Capitol Report, September 2, 2011

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+ A note from Phill [Entered: 09/01/2011]


At the bottom is the second installment of Capitol Perspectives — this time without the first sentence cut off.

A few of you have asked for a photo of me to run with this. Here are three possibilities. The first two are pictures that were taken of me while in the Senate chamber. The third was taken by one of my students last winter outside the Capitol. I kind of like it, although it makes me look like some sort of hoodlum don.

Let me know if you’d like something different. It’s no problem to get another.

PhillPhill1 [ ] Phill2 [ ] Phill3 [ ]

+ and governor prepare for legislature’s special session [Entered: 08/30/2011]

Just days before the legislature’s special session starts on Sept. 6, Missouri Gov. Jay Nixon expressed hope it would be a “crisp” session that would last just a couple of weeks.

But the day before the governor’s Wednesday [Aug. 31] meeting with reporters, there were signs that the governor’s plan to provide tax breaks for business development and a China hub in St. Louis would face opposition.

At a work group of state senators discussing the plan, Sen. Jason Crowell, R-Cape Girardeau, termed the proposed tax breaks approaching $500 million as “irresponsible.”

The Senate’s Ways and Means Committee chair, Sen. Chuck Purgason, R-Caulfield, said Crowell was not the only member who had concerns about the package.

Many of the tax breaks in the package drafted by the governor’s office and legislative leaders focus on the development of an international trade hub project at Lambert International Airport in St. Louis.

Purgason said the proposal is still a work in progress and a lot more debate is needed during the special legislative session. After the public session, Purgason and a few other senators met behind closed doors in an effort to iron out differences.

Purgason, one of the Senate’s most outspoken budget hawks, has said that the savings in reducing tax credits was worth the cost of the China hub tax breaks.

Crowell said because the state’s budget is so tight, he doesn’t think there is room for irrational spending.

Get the text story. []

[By: Matt Evans[Email:, Cell: 660-525-1313)]

+ Highway patrol increases roadway and lake patrol during Labor Day weekend [Entered: 09/01/2011]

With one of the biggest holiday weekends approaching for the Lake of the Ozarks, the Missouri State Highway Patrol increased the amount of police presence on both highways and waterways starting Friday [Sept. 2].

The potential for water and traffic accidents increases during summer holiday weekends at the Lake of the Ozarks, officers said.

“Make sure you designate a sober skipper if you’re going to have alcohol as part of your plan this weekend. Do that before you leave the dock so that there’s no question about it,” said Gerard Callahan, spokesman for the Missouri Water Patrol.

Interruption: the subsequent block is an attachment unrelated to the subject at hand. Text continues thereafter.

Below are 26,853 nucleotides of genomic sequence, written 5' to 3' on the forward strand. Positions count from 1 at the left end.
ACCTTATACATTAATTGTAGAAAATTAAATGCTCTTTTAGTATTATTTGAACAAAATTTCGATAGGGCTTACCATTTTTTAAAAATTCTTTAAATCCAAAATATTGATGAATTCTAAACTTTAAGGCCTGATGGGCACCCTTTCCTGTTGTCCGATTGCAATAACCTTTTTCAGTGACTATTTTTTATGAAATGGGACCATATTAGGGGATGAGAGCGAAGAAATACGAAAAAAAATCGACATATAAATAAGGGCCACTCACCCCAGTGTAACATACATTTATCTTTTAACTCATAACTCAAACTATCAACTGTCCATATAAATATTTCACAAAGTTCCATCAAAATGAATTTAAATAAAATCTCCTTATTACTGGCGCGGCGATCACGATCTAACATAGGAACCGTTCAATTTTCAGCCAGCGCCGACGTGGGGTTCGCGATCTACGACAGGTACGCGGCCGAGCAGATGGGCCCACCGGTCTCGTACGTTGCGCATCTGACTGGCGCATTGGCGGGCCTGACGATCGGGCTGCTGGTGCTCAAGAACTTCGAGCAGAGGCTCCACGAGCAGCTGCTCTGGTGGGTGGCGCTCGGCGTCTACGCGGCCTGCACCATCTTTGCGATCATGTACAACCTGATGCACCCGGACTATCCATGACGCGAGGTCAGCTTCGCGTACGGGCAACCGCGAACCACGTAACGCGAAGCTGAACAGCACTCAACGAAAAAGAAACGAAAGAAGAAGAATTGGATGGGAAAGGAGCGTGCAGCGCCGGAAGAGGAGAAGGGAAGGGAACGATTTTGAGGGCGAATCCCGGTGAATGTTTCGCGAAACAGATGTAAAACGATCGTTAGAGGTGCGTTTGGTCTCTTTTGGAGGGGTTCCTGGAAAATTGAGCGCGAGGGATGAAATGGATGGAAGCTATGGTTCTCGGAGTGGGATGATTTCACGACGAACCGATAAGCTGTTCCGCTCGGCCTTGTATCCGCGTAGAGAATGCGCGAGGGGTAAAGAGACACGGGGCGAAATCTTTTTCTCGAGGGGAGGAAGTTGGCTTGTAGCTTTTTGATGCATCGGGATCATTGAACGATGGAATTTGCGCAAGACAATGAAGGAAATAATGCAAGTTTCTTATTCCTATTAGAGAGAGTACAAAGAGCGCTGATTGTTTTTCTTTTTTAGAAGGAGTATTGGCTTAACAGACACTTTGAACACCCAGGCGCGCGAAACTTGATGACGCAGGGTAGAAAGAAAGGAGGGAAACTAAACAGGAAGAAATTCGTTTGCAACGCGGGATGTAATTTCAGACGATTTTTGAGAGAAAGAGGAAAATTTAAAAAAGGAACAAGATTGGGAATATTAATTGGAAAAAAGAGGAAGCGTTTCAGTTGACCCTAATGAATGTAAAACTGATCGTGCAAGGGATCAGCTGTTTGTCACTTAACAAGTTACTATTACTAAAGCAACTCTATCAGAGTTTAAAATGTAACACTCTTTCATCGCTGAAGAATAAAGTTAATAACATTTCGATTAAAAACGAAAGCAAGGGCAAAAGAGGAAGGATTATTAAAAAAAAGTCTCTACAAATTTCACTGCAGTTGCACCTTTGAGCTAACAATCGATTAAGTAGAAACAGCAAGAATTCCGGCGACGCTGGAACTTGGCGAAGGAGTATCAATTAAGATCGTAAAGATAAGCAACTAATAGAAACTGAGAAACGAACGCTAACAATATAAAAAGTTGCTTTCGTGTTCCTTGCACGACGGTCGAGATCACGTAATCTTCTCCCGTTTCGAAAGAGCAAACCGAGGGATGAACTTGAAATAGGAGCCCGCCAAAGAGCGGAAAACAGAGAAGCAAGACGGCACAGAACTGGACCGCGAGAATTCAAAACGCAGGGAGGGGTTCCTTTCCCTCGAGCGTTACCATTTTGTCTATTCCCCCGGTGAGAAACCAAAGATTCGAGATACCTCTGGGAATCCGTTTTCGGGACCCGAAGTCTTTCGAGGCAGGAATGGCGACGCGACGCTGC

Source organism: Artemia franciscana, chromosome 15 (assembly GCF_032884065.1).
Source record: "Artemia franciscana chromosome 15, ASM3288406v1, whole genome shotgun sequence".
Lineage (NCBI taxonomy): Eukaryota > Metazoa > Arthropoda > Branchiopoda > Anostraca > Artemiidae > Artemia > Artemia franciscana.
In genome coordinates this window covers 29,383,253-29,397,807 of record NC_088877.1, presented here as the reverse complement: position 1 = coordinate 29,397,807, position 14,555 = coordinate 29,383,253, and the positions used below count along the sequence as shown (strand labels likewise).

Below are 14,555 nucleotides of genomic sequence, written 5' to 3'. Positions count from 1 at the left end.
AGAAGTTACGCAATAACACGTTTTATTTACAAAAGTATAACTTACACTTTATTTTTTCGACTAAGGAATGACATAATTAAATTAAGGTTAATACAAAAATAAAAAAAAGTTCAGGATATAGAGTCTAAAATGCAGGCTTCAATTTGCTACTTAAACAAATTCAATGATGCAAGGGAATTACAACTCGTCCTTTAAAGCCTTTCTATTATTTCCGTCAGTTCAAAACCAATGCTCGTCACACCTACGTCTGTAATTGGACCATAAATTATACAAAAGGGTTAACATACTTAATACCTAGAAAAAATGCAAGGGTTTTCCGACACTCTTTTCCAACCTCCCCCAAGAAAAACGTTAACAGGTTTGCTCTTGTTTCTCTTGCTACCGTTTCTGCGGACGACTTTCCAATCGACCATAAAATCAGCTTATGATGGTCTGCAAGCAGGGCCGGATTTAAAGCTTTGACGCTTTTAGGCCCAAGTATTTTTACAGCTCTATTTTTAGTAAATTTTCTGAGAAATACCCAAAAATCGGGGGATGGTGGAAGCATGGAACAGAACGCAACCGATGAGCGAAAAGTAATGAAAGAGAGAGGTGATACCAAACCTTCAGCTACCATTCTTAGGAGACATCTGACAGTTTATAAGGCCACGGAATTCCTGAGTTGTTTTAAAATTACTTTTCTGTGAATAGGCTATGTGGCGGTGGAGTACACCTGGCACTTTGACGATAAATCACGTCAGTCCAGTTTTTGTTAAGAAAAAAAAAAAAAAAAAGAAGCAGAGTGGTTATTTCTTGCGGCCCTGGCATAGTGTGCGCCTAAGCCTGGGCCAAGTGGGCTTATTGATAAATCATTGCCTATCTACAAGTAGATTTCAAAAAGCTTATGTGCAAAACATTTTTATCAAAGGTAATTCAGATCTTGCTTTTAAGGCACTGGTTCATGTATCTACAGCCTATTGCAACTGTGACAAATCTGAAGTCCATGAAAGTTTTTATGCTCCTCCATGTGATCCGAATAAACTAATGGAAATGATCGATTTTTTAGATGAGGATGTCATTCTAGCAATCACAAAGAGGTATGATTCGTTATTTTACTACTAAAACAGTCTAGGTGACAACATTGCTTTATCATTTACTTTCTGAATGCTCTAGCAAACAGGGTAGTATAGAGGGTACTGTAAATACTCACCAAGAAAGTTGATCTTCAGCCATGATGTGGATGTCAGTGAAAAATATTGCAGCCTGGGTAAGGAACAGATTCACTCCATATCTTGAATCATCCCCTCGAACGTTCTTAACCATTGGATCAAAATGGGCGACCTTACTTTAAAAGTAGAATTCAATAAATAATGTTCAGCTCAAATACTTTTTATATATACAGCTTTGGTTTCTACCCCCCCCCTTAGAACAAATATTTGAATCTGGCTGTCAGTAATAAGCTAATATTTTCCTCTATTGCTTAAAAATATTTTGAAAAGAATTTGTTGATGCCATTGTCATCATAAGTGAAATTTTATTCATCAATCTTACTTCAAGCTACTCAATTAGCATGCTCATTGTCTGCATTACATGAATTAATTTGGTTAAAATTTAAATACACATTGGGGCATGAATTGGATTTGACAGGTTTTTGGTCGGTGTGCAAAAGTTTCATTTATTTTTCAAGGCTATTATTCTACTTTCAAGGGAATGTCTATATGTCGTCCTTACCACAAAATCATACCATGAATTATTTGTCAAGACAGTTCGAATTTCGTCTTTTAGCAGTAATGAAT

In addition to increased visible police presence on the lake, there are likely to be more sobriety checkpoints. Officers also plan to increase patrol on all major Missouri highways to cut down on aggressive drivers.

Last year, four people were killed on Missouri waterways over Labor Day weekend. An additional 10 people were killed and 515 injured in traffic accidents. Police responded to more than 1,000 traffic crashes.

Get the text story. []

Get the radio story. []

[By: Stacey Kafka[Email:, Cell: 630-329-5886)]

+ Drug bust reveals underlying Interstate 70 problem [Entered: 09/01/2011]

Missouri State Highway Patrol arrested Arizona citizen Jose Lopez in Callaway County on Wednesday [Aug. 31] after discovering 132 pounds of marijuana in his vehicle. However, this is a regular occurrence on Interstate 70, according to Missouri State Highway Patrol Sergeant Paul Reinsch.

According to a highway patrol officer, the expressway’s central location running east and west is a prime outlet for drug traffickers.

“Drugs of all kinds are traveling up and down our highways every day,” Reinsch said.

Marijuana, cocaine, methamphetamine and heroin are all natives to I-70, he said. Reinsch also said prescription drugs are increasingly common on mid-Missouri roads.

“Prescription drugs are the second-most popular source of intoxication in Missouri,” the Transformations Drug and Alcohol Treatment Center states on its website. It also says painkillers and anti-depressants are a trend that is spreading rapidly across the stretch of Missouri.

Lopez has been charged with possession of marijuana and trafficking drugs. Reinsch said the highway patrol does not know where he was planning on making a sale, but they are confident he had full intention of distributing it. The fact Lopez traveled through four states indicates how vital I-70 is to drug traffickers, he said.

Lopez is being held at the Callaway County Jail.

Get the radio story. []

[By: Jessi Turnure[Email:, Cell: 314-780-1078)]

+ Senior Democrat in Missouri’s legislature defends Republican auditor’s lawsuit arguments [Entered: 08/31/2011]

While defending the arguments raised in the lawsuit, Rep. Chris Kelly D-Columbia, says Republican State Auditor Tom Schweich has no legal standing to sue Gov. Jay Nixon.

“I agree with Schweich that this was an overreach on the part of the governor,” Kelly, an attorney in Columbia, said Wednesday [Aug. 31]. “I disagree with him constitutionally.”